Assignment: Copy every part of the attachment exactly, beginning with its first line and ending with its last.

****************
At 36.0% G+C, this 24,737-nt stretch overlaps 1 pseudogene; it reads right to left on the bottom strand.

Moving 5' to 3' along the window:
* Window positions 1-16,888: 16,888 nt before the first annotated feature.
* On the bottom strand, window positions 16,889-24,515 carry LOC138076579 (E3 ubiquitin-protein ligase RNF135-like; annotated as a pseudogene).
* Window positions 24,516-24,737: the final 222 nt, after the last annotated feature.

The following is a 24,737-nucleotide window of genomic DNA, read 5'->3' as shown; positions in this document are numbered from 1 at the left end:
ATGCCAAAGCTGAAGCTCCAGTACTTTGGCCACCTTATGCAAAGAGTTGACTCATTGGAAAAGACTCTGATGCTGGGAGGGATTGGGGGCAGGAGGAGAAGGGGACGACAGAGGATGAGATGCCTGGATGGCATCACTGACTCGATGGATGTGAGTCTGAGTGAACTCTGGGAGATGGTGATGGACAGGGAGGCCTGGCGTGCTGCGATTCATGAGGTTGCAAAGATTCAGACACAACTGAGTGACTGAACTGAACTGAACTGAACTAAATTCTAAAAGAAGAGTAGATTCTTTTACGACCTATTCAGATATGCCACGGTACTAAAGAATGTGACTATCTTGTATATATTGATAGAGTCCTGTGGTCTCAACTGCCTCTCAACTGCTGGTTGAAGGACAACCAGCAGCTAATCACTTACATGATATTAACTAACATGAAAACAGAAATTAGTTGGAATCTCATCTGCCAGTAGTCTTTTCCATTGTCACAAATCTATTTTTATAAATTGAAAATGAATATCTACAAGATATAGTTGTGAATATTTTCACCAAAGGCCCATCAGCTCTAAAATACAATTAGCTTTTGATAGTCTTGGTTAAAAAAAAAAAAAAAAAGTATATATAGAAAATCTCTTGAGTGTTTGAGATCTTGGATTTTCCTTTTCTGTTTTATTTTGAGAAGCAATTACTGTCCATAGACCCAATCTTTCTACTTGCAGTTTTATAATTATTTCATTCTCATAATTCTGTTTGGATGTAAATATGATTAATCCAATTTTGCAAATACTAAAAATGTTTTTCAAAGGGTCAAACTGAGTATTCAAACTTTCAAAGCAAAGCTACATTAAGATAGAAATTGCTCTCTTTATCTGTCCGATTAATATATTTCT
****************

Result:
At 36.0% G+C, this 24,737-nt stretch overlaps 1 pseudogene; it reads right to left on the bottom strand.

Moving 5' to 3' along the window:
* Window positions 1-16,888: 16,888 nt before the first annotated feature.
* On the bottom strand, window positions 16,889-24,515 carry LOC138076579 (E3 ubiquitin-protein ligase RNF135-like; annotated as a pseudogene).
* Window positions 24,516-24,737: the final 222 nt, after the last annotated feature.

The following is a 24,737-nucleotide window of genomic DNA, read 5'->3' as shown; positions in this document are numbered from 1 at the left end:
ATGCCAAAGCTGAAGCTCCAGTACTTTGGCCACCTTATGCAAAGAGTTGACTCATTGGAAAAGACTCTGATGCTGGGAGGGATTGGGGGCAGGAGGAGAAGGGGACGACAGAGGATGAGATGCCTGGATGGCATCACTGACTCGATGGATGTGAGTCTGAGTGAACTCTGGGAGATGGTGATGGACAGGGAGGCCTGGCGTGCTGCGATTCATGAGGTTGCAAAGATTCAGACACAACTGAGTGACTGAACTGAACTGAACTGAACTAAATTCTAAAAGAAGAGTAGATTCTTTTACGACCTATTCAGATATGCCACGGTACTAAAGAATGTGACTATCTTGTATATATTGATAGAGTCCTGTGGTCTCAACTGCCTCTCAACTGCTGGTTGAAGGACAACCAGCAGCTAATCACTTACATGATATTAACTAACATGAAAACAGAAATTAGTTGGAATCTCATCTGCCAGTAGTCTTTTCCATTGTCACAAATCTATTTTTATAAATTGAAAATGAATATCTACAAGATATAGTTGTGAATATTTTCACCAAAGGCCCATCAGCTCTAAAATACAATTAGCTTTTGATAGTCTTGGTTAAAAAAAAAAAAAAAAAGTATATATAGAAAATCTCTTGAGTGTTTGAGATCTTGGATTTTCCTTTTCTGTTTTATTTTGAGAAGCAATTACTGTCCATAGACCCAATCTTTCTACTTGCAGTTTTATAATTATTTCATTCTCATAATTCTGTTTGGATGTAAATATGATTAATCCAATTTTGCAAATACTAAAAATGTTTTTCAAAGGGTCAAACTGAGTATTCAAACTTTCAAAGCAAAGCTACATTAAGATAGAAATTGCTCTCTTTATCTGTCCGATTAATATATTTCT